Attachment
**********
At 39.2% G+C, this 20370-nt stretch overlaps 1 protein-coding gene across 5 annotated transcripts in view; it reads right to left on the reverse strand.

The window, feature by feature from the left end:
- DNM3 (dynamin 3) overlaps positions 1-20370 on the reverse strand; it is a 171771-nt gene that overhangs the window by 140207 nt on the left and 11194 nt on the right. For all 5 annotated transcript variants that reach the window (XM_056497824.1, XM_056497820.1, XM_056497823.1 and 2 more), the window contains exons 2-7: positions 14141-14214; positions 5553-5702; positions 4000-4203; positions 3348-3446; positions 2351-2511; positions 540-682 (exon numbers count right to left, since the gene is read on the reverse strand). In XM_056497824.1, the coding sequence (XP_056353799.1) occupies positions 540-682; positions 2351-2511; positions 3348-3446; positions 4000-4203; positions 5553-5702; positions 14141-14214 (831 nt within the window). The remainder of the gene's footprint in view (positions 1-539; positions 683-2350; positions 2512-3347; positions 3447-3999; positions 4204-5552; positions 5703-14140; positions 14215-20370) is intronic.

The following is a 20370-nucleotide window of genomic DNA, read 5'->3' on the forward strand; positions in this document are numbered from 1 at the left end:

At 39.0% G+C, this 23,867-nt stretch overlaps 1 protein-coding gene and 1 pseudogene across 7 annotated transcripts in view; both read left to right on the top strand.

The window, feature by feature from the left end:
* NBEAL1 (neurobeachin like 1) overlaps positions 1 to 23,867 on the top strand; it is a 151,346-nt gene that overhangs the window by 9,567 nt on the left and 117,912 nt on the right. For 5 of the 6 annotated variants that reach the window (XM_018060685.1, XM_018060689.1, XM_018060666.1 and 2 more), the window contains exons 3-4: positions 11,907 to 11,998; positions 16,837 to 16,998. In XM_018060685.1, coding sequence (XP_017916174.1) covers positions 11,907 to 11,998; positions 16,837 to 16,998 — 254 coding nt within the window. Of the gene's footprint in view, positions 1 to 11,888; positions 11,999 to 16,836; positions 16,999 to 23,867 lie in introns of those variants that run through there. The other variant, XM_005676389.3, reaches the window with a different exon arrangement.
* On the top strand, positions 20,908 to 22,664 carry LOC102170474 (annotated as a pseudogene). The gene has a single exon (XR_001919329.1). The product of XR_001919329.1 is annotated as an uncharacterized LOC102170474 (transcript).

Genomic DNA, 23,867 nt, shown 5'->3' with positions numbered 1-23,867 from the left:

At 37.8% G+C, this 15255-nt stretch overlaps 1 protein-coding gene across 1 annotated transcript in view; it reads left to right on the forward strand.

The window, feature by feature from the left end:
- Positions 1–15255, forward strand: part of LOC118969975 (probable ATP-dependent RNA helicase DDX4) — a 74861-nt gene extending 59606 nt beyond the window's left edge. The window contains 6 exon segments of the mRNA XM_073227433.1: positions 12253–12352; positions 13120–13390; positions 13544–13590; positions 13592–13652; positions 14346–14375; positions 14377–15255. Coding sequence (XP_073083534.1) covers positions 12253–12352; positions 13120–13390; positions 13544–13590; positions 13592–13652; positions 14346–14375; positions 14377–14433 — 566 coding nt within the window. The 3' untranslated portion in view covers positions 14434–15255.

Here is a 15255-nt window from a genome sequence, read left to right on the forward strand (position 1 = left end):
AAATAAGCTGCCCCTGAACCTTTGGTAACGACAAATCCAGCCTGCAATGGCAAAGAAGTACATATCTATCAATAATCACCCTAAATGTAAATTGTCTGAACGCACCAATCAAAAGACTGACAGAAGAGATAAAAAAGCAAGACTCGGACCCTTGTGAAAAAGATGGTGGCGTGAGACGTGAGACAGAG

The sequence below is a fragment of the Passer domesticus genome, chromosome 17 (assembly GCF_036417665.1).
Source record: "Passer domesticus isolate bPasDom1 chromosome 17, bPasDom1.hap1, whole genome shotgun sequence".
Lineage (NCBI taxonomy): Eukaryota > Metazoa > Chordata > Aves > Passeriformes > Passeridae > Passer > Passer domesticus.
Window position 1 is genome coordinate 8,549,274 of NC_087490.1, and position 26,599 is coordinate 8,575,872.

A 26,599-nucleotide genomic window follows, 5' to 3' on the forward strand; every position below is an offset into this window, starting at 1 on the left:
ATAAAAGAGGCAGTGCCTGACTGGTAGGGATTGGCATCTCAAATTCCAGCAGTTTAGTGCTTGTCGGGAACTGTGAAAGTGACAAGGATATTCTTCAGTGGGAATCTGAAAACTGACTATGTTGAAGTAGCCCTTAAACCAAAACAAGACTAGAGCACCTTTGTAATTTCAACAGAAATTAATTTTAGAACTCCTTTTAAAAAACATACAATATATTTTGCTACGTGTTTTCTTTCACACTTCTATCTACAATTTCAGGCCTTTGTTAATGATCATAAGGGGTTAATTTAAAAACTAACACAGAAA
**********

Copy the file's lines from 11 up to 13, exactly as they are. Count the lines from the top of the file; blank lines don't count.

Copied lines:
The window, feature by feature from the left end:
- Positions 1–15255, forward strand: part of LOC118969975 (probable ATP-dependent RNA helicase DDX4) — a 74861-nt gene extending 59606 nt beyond the window's left edge. The window contains 6 exon segments of the mRNA XM_073227433.1: positions 12253–12352; positions 13120–13390; positions 13544–13590; positions 13592–13652; positions 14346–14375; positions 14377–15255. Coding sequence (XP_073083534.1) covers positions 12253–12352; positions 13120–13390; positions 13544–13590; positions 13592–13652; positions 14346–14375; positions 14377–14433 — 566 coding nt within the window. The 3' untranslated portion in view covers positions 14434–15255.

Here is a 15255-nt window from a genome sequence, read left to right on the forward strand (position 1 = left end):